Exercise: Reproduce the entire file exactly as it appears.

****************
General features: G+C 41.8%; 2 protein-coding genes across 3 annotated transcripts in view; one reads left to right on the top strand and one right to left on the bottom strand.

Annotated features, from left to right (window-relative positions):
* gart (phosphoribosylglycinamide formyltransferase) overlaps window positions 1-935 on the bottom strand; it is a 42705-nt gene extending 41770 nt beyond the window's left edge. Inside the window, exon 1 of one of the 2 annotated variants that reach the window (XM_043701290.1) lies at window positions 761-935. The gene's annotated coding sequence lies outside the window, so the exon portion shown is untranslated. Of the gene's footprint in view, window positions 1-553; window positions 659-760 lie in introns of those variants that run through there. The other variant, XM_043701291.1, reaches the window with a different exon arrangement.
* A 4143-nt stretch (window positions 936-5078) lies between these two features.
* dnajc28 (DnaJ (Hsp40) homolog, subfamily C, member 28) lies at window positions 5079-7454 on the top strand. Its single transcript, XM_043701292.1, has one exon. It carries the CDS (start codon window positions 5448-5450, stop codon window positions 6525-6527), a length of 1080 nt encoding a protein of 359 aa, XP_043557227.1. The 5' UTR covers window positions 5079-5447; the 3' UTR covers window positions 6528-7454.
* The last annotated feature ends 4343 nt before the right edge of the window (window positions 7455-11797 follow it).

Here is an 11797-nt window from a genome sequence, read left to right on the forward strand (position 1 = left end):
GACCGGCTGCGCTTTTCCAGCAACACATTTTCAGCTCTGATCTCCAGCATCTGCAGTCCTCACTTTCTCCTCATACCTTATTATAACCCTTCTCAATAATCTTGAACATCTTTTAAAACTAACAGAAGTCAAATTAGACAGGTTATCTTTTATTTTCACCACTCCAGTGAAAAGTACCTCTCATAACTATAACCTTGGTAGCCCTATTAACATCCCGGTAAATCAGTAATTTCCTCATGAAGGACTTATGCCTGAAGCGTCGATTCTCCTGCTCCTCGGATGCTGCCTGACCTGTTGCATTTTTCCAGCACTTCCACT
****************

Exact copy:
General features: G+C 41.8%; 2 protein-coding genes across 3 annotated transcripts in view; one reads left to right on the top strand and one right to left on the bottom strand.

Annotated features, from left to right (window-relative positions):
* gart (phosphoribosylglycinamide formyltransferase) overlaps window positions 1-935 on the bottom strand; it is a 42705-nt gene extending 41770 nt beyond the window's left edge. Inside the window, exon 1 of one of the 2 annotated variants that reach the window (XM_043701290.1) lies at window positions 761-935. The gene's annotated coding sequence lies outside the window, so the exon portion shown is untranslated. Of the gene's footprint in view, window positions 1-553; window positions 659-760 lie in introns of those variants that run through there. The other variant, XM_043701291.1, reaches the window with a different exon arrangement.
* A 4143-nt stretch (window positions 936-5078) lies between these two features.
* dnajc28 (DnaJ (Hsp40) homolog, subfamily C, member 28) lies at window positions 5079-7454 on the top strand. Its single transcript, XM_043701292.1, has one exon. It carries the CDS (start codon window positions 5448-5450, stop codon window positions 6525-6527), a length of 1080 nt encoding a protein of 359 aa, XP_043557227.1. The 5' UTR covers window positions 5079-5447; the 3' UTR covers window positions 6528-7454.
* The last annotated feature ends 4343 nt before the right edge of the window (window positions 7455-11797 follow it).

Here is an 11797-nt window from a genome sequence, read left to right on the forward strand (position 1 = left end):
GACCGGCTGCGCTTTTCCAGCAACACATTTTCAGCTCTGATCTCCAGCATCTGCAGTCCTCACTTTCTCCTCATACCTTATTATAACCCTTCTCAATAATCTTGAACATCTTTTAAAACTAACAGAAGTCAAATTAGACAGGTTATCTTTTATTTTCACCACTCCAGTGAAAAGTACCTCTCATAACTATAACCTTGGTAGCCCTATTAACATCCCGGTAAATCAGTAATTTCCTCATGAAGGACTTATGCCTGAAGCGTCGATTCTCCTGCTCCTCGGATGCTGCCTGACCTGTTGCATTTTTCCAGCACTTCCACT